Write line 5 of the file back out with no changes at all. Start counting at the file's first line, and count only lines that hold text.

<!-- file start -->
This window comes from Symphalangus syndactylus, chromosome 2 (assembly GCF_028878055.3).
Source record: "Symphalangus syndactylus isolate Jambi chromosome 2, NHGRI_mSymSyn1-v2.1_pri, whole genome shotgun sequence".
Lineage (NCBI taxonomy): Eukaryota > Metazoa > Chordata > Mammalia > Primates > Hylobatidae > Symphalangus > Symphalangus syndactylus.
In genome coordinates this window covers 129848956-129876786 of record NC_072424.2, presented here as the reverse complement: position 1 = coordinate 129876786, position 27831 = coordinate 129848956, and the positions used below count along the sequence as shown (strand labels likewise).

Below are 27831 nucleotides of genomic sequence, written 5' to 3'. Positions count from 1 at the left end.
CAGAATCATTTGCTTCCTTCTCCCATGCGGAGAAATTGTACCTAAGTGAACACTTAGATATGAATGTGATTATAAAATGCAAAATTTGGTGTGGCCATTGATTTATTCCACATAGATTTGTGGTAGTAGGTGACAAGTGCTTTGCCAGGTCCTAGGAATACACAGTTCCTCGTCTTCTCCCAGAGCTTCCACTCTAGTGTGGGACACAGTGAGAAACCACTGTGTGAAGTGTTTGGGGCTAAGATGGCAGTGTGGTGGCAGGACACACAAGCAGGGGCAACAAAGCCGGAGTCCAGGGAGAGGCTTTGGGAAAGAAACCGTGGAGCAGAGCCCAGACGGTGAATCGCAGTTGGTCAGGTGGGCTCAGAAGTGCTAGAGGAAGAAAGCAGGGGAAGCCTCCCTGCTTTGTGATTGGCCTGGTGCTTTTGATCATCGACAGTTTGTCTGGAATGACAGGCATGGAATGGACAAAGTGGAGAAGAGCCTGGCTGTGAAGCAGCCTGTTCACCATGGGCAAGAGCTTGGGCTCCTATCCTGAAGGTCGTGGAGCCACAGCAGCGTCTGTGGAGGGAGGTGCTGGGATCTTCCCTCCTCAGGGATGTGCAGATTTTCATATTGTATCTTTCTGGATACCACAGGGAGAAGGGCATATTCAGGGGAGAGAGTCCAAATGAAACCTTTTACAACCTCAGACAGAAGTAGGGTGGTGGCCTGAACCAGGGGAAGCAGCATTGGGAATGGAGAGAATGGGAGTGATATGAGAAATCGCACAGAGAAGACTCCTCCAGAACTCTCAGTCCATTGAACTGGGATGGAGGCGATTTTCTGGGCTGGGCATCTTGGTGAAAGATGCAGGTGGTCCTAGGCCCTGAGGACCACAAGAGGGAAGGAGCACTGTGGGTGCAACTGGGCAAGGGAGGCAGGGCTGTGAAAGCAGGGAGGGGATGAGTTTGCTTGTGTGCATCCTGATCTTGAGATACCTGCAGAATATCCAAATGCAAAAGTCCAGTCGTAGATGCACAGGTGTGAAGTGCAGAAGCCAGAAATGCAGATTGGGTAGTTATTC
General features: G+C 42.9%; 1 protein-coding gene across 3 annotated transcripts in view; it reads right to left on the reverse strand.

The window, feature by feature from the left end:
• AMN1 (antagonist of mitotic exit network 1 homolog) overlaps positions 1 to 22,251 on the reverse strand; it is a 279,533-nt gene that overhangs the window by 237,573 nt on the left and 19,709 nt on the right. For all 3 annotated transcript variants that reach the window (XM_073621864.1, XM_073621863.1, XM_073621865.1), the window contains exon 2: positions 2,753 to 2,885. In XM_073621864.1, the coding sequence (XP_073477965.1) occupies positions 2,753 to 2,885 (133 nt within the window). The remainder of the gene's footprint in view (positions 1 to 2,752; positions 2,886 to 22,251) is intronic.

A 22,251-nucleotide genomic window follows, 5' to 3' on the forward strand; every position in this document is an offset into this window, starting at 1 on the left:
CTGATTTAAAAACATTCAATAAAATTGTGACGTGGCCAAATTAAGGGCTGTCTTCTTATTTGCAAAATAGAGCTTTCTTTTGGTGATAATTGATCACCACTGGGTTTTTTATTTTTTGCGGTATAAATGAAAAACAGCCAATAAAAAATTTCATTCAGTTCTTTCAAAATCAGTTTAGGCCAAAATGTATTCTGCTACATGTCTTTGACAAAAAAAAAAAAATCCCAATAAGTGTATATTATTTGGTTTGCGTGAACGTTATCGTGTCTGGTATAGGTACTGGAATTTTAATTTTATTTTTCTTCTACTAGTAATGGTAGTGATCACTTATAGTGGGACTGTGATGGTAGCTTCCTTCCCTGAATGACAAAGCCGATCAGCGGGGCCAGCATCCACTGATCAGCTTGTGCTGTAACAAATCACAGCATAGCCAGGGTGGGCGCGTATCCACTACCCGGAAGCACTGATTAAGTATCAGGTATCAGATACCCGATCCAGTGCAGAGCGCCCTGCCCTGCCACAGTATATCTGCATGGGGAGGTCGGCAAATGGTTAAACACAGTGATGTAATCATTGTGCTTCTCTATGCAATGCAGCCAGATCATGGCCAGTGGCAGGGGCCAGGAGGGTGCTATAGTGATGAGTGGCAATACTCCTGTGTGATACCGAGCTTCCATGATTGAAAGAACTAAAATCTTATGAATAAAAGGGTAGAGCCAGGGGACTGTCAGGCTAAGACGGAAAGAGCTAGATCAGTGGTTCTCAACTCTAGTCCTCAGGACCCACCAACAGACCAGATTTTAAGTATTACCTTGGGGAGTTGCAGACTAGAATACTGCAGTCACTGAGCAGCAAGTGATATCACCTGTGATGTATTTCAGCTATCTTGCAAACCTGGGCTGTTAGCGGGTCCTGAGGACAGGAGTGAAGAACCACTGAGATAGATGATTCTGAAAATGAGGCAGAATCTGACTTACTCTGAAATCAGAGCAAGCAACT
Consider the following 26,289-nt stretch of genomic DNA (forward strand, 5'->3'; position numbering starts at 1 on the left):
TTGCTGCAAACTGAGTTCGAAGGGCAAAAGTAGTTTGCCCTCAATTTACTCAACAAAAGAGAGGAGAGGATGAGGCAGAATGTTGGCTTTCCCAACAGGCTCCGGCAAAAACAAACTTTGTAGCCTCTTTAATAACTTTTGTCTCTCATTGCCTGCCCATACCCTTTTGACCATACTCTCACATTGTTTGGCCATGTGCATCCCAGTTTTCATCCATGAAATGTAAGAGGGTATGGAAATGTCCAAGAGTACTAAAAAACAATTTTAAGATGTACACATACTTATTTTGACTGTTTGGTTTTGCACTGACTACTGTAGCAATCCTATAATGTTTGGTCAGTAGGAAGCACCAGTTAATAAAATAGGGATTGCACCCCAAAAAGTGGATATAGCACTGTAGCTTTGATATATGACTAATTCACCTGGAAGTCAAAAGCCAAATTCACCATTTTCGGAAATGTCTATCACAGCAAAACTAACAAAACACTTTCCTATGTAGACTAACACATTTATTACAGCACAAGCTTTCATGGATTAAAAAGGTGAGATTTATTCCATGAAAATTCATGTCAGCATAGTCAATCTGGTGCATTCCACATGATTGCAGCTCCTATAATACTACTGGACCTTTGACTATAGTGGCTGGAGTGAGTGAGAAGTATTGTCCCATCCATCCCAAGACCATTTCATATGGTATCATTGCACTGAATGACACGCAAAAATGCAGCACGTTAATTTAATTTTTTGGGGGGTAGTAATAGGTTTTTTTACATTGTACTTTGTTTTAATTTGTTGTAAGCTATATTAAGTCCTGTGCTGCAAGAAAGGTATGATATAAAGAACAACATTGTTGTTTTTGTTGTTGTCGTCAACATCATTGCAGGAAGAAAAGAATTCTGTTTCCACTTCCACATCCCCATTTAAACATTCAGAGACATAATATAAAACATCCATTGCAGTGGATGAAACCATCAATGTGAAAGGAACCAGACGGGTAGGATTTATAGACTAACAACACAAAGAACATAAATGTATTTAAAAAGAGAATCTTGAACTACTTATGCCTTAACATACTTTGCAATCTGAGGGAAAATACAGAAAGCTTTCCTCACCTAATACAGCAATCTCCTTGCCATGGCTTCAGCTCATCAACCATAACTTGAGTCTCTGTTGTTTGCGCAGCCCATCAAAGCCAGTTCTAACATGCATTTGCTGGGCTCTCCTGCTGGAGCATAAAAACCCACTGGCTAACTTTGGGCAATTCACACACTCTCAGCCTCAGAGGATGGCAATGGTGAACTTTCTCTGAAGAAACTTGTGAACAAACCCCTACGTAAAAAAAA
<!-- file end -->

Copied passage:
Below are 27831 nucleotides of genomic sequence, written 5' to 3'. Positions count from 1 at the left end.